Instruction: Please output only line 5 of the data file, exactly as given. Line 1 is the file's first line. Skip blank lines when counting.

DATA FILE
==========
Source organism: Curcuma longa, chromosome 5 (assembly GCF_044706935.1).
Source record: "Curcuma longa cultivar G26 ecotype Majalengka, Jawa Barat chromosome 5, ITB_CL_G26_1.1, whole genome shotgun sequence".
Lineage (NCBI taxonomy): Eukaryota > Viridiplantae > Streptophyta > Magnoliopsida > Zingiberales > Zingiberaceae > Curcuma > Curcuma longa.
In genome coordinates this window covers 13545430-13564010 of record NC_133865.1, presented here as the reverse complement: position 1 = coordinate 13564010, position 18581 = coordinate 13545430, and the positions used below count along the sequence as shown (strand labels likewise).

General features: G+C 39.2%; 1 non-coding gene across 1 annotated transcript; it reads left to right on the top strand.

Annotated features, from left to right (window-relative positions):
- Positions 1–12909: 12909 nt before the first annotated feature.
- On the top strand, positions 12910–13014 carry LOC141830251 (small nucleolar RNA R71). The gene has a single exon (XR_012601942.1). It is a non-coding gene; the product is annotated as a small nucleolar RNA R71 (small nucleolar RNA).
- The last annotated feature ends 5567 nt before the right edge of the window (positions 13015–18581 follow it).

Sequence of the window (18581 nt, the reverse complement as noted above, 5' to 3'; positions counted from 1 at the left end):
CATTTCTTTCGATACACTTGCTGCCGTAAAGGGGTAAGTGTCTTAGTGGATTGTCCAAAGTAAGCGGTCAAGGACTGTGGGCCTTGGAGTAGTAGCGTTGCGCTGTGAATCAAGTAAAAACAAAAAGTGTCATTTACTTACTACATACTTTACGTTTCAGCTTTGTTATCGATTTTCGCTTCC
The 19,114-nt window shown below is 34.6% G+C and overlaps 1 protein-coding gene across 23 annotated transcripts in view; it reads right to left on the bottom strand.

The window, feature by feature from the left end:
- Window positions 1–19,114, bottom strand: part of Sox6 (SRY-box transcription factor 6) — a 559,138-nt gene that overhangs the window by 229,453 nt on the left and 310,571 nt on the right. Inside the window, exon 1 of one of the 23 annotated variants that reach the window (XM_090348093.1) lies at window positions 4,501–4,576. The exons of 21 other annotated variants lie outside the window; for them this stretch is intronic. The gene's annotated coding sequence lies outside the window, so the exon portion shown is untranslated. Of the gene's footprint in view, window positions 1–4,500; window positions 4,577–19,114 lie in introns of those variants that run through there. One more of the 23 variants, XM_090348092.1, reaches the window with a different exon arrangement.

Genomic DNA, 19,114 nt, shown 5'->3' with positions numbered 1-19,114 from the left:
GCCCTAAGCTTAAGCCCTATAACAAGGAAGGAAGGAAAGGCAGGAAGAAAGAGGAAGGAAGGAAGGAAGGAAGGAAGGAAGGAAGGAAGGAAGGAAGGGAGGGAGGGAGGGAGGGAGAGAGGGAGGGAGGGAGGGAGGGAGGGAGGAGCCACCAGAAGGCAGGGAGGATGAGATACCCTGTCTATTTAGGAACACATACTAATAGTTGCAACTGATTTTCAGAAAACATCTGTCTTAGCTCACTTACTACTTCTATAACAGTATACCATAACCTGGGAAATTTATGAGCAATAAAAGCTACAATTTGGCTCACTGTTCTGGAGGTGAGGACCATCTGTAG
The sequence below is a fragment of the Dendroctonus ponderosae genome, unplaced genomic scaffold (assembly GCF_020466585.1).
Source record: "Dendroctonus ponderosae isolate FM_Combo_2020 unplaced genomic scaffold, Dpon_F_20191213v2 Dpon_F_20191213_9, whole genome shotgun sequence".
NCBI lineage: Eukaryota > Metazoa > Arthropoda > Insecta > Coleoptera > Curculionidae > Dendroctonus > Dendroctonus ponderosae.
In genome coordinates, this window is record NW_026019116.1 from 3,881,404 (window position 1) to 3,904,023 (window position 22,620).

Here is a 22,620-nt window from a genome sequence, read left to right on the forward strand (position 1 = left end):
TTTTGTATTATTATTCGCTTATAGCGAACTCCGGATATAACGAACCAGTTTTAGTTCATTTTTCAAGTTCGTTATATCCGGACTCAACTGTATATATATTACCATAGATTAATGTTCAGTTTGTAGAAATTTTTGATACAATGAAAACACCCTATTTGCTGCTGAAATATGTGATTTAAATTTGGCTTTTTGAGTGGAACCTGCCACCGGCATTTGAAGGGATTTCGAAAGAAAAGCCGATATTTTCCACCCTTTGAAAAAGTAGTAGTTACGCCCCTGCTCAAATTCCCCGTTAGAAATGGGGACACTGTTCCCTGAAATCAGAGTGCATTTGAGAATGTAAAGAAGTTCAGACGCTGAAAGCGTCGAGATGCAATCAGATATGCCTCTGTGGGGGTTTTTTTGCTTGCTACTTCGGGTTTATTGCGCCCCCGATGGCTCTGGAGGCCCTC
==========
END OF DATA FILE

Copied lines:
General features: G+C 39.2%; 1 non-coding gene across 1 annotated transcript; it reads left to right on the top strand.